Tricia: Pili is carrying the strain of not only the weight of her hair, but the expectations of her family, and her own anxiousness of the upcoming five-year mark. She seems to me very lonely in her life. Why did you choose that she had no allies in this story?

Idza: I wanted to show the loneliness of those who choose different paths in life. Conforming is usually easier. Even within families, where one would expect to find some sort of radical acceptance, one’s life choices can turn them into a pariah. That undergirds Pili’s loneliness.

Tricia: Neema harbors a very deep resentment toward Pili for choosing to become a caller and goes so far as forbidding Pili from calling her Ma. Because I’m not familiar with what a caller is exactly, can you explain it and the reason why Neema would feel this way toward her own daughter?

Idza: In the story, a caller is simply a person who can make rain. Rainmakers could also be branded witches, depending on who you ask. So Neema’s sentiments towards Tatu are based on the fear of witches. She’s struggling to come to terms with the fact that her child is, in fact, a witch.

Tricia: Pili’s hair is serving so many other people except Pili herself, and I wondered about the ways in which women are expected serve others in their families and communities, but to neglect their own desires. Did this concept of service to others and self-sacrifice, factor into your writing of Pili?

Idza: Self-sacrifice certainly factored into Pili’s character. Her choice to become a caller is self-sacrificial. She knows what’s coming and she’s made her peace with it. That is, until Seth and Honey show up.

Tricia: By the end of the story, I felt that Pili has been exploited be everyone around her. She wanted so badly to receive attention and love from her family that she was willing to sustain the drought for their affection. When Pili realizes that Honey and Seth have manipulated her, how do you think she feels about everyone in her life?

Idza: I think she gets her first lesson in heartbreak. Which is to say: she has her first taste of disillusion. But at the same time, I imagine that she now understands what it means to move in the world, as opposed to being isolated in her house where she wouldn’t have received an education of how the world really works.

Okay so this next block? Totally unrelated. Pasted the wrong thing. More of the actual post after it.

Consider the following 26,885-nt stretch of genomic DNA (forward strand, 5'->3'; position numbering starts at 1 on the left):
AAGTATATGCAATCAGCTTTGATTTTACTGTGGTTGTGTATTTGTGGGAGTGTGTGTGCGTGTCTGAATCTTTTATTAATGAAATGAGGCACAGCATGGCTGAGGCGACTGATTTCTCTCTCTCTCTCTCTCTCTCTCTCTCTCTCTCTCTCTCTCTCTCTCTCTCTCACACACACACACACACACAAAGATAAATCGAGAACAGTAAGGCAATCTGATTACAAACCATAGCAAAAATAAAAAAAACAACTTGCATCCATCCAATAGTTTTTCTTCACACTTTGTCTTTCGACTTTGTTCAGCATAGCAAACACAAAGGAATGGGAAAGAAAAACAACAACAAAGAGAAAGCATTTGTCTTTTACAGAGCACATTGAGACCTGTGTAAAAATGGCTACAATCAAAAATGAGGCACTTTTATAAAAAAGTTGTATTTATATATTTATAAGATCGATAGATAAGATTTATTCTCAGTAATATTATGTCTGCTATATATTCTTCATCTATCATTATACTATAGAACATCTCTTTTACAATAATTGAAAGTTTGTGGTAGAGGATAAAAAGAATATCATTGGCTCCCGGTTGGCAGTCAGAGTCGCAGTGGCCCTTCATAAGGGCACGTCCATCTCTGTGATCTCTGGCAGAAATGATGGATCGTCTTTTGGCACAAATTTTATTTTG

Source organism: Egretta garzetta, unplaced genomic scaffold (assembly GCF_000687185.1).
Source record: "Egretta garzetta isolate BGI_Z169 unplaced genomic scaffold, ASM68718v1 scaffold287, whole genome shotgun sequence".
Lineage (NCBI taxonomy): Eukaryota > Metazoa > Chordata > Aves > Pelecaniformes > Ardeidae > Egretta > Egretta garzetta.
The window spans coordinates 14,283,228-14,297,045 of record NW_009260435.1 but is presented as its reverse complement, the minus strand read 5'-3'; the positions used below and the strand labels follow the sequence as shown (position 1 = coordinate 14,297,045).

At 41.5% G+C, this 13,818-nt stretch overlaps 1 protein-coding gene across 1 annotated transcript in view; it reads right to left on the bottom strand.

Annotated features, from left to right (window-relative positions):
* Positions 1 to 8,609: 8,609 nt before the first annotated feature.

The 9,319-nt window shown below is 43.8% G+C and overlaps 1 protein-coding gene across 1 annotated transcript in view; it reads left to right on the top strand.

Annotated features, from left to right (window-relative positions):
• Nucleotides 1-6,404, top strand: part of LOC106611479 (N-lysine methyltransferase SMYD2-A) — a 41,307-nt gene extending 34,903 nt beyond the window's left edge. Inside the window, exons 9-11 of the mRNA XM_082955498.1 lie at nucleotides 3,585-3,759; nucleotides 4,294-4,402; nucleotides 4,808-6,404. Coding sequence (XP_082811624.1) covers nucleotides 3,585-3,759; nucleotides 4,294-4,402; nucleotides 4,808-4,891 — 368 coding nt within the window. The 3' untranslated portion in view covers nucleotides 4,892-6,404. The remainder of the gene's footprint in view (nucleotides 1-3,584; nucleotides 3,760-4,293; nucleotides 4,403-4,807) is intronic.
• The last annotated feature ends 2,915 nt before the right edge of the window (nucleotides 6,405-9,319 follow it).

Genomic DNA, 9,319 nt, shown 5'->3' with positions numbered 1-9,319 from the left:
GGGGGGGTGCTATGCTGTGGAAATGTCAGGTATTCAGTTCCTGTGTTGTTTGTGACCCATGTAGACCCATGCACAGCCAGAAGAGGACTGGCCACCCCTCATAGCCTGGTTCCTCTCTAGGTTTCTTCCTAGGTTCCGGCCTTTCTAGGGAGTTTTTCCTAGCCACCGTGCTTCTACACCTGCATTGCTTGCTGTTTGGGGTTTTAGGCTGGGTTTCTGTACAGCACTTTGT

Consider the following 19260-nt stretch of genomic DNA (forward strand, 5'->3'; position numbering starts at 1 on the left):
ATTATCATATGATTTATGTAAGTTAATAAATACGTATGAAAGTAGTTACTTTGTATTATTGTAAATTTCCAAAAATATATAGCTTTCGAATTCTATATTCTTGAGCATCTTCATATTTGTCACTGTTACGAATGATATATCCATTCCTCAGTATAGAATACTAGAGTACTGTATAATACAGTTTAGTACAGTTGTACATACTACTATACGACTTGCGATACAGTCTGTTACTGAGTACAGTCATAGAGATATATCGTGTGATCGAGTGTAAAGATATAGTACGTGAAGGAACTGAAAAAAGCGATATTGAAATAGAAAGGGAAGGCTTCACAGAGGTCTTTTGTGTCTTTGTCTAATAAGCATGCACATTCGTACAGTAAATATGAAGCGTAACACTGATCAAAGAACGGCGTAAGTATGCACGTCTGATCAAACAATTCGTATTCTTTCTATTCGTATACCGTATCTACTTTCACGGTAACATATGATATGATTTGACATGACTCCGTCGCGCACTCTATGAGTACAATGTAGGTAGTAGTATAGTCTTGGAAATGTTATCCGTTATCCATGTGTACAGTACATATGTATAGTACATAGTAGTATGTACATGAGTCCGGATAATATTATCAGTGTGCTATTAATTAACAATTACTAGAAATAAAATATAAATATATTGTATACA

Tricia: Honey is such a complicated character! I love the mysterious air she projects, and her brand of manipulation contains misleading Pili into thinking she has an emotional interest in her. Why did you create Honey’s character and what did you want her to represent?

Idza: Honey is a foil of sorts. Not only does she reveal Pili’s naiveté, but she also shows how self-serving people generally are. She’s happy to go to extreme ends just to win Seth’s love and attention. So, in a sense, she, too, is looking out for herself. But her character was an opportunity to flip the stereotype of who typically has power within the context of the story’s setting.

Tricia: When Pili is taken to the room where she sees herself on display, it feels like such a violation, because no one is taking the time to learn about her as a person, and everyone is seeking something from her. And I feel there are so many ways to interpret Seth’s actions, but why did you choose to write about his obsession via photography, and what does Seth personify to you as the writer of this story?

Idza: Seth’s obsession is essentially pathological. So, it speaks to how interest and attention in things — or people — is not always well-intentioned. [Photography] was the best way — for the story, that is — to show how someone can own part of you without you being aware. When I was writing the story, photography made sense.

Tricia: You have achieved a major accomplishment in your writing career. What has this experience of winning the AKO Caine Prize mean to you as a writer and how do you hope to contribute to the future of African writing?

Idza: It was nice to have the story read, and discussed, by so many people, particularly on the continent. That’s why we write – to express ideas and have them engaged with seriously. I feel fortunate.

Tricia: Idza, congratulations again and thank you so much for your time and I look forward to reading more writing from you. All the best!

Idza: Thank you!

Please take the time to read Idza Luhumyo’s prize-winning short story, Five Years Next Sunday.

Photo courtesy AKO Caine Prize.